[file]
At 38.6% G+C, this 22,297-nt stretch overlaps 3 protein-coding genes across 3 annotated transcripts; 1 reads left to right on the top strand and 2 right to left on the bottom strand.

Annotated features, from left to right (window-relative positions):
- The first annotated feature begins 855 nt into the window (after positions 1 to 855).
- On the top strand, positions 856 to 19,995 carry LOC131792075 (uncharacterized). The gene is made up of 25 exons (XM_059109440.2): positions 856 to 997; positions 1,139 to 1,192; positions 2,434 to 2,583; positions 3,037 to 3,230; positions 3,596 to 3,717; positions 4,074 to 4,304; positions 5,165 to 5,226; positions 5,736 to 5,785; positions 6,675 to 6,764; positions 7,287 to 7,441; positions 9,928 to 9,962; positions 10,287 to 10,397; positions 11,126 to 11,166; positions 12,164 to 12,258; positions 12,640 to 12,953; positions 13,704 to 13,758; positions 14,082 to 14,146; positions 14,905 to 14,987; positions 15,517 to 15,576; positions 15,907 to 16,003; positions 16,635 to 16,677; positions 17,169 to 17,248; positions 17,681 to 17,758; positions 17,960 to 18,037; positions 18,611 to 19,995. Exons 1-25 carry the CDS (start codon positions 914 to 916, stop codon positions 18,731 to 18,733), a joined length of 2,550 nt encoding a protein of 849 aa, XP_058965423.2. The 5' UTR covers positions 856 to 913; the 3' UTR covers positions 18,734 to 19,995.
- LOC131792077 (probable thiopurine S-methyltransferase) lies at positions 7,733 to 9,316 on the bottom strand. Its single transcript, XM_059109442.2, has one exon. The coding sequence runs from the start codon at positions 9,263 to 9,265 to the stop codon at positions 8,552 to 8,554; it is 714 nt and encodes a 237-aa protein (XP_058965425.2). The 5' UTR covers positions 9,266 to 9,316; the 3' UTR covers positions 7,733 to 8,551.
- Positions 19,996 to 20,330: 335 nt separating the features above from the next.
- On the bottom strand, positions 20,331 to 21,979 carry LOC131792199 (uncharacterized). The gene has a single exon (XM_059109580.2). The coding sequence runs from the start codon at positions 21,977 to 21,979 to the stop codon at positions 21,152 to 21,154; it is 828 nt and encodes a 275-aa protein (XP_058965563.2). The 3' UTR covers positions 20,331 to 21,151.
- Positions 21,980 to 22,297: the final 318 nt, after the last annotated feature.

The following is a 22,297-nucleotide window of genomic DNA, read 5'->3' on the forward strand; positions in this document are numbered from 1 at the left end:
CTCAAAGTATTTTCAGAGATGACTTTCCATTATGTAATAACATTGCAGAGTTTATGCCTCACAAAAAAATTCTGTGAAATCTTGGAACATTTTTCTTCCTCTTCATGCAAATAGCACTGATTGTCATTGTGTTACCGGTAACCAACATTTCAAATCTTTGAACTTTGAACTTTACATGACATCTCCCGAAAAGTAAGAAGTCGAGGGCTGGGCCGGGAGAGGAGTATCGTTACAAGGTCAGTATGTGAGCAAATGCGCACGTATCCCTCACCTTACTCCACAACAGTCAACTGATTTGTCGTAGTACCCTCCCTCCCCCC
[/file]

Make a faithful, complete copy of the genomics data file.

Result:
At 38.6% G+C, this 22,297-nt stretch overlaps 3 protein-coding genes across 3 annotated transcripts; 1 reads left to right on the top strand and 2 right to left on the bottom strand.

Annotated features, from left to right (window-relative positions):
- The first annotated feature begins 855 nt into the window (after positions 1 to 855).
- On the top strand, positions 856 to 19,995 carry LOC131792075 (uncharacterized). The gene is made up of 25 exons (XM_059109440.2): positions 856 to 997; positions 1,139 to 1,192; positions 2,434 to 2,583; positions 3,037 to 3,230; positions 3,596 to 3,717; positions 4,074 to 4,304; positions 5,165 to 5,226; positions 5,736 to 5,785; positions 6,675 to 6,764; positions 7,287 to 7,441; positions 9,928 to 9,962; positions 10,287 to 10,397; positions 11,126 to 11,166; positions 12,164 to 12,258; positions 12,640 to 12,953; positions 13,704 to 13,758; positions 14,082 to 14,146; positions 14,905 to 14,987; positions 15,517 to 15,576; positions 15,907 to 16,003; positions 16,635 to 16,677; positions 17,169 to 17,248; positions 17,681 to 17,758; positions 17,960 to 18,037; positions 18,611 to 19,995. Exons 1-25 carry the CDS (start codon positions 914 to 916, stop codon positions 18,731 to 18,733), a joined length of 2,550 nt encoding a protein of 849 aa, XP_058965423.2. The 5' UTR covers positions 856 to 913; the 3' UTR covers positions 18,734 to 19,995.
- LOC131792077 (probable thiopurine S-methyltransferase) lies at positions 7,733 to 9,316 on the bottom strand. Its single transcript, XM_059109442.2, has one exon. The coding sequence runs from the start codon at positions 9,263 to 9,265 to the stop codon at positions 8,552 to 8,554; it is 714 nt and encodes a 237-aa protein (XP_058965425.2). The 5' UTR covers positions 9,266 to 9,316; the 3' UTR covers positions 7,733 to 8,551.
- Positions 19,996 to 20,330: 335 nt separating the features above from the next.
- On the bottom strand, positions 20,331 to 21,979 carry LOC131792199 (uncharacterized). The gene has a single exon (XM_059109580.2). The coding sequence runs from the start codon at positions 21,977 to 21,979 to the stop codon at positions 21,152 to 21,154; it is 828 nt and encodes a 275-aa protein (XP_058965563.2). The 3' UTR covers positions 20,331 to 21,151.
- Positions 21,980 to 22,297: the final 318 nt, after the last annotated feature.

The following is a 22,297-nucleotide window of genomic DNA, read 5'->3' on the forward strand; positions in this document are numbered from 1 at the left end:
CTCAAAGTATTTTCAGAGATGACTTTCCATTATGTAATAACATTGCAGAGTTTATGCCTCACAAAAAAATTCTGTGAAATCTTGGAACATTTTTCTTCCTCTTCATGCAAATAGCACTGATTGTCATTGTGTTACCGGTAACCAACATTTCAAATCTTTGAACTTTGAACTTTACATGACATCTCCCGAAAAGTAAGAAGTCGAGGGCTGGGCCGGGAGAGGAGTATCGTTACAAGGTCAGTATGTGAGCAAATGCGCACGTATCCCTCACCTTACTCCACAACAGTCAACTGATTTGTCGTAGTACCCTCCCTCCCCCC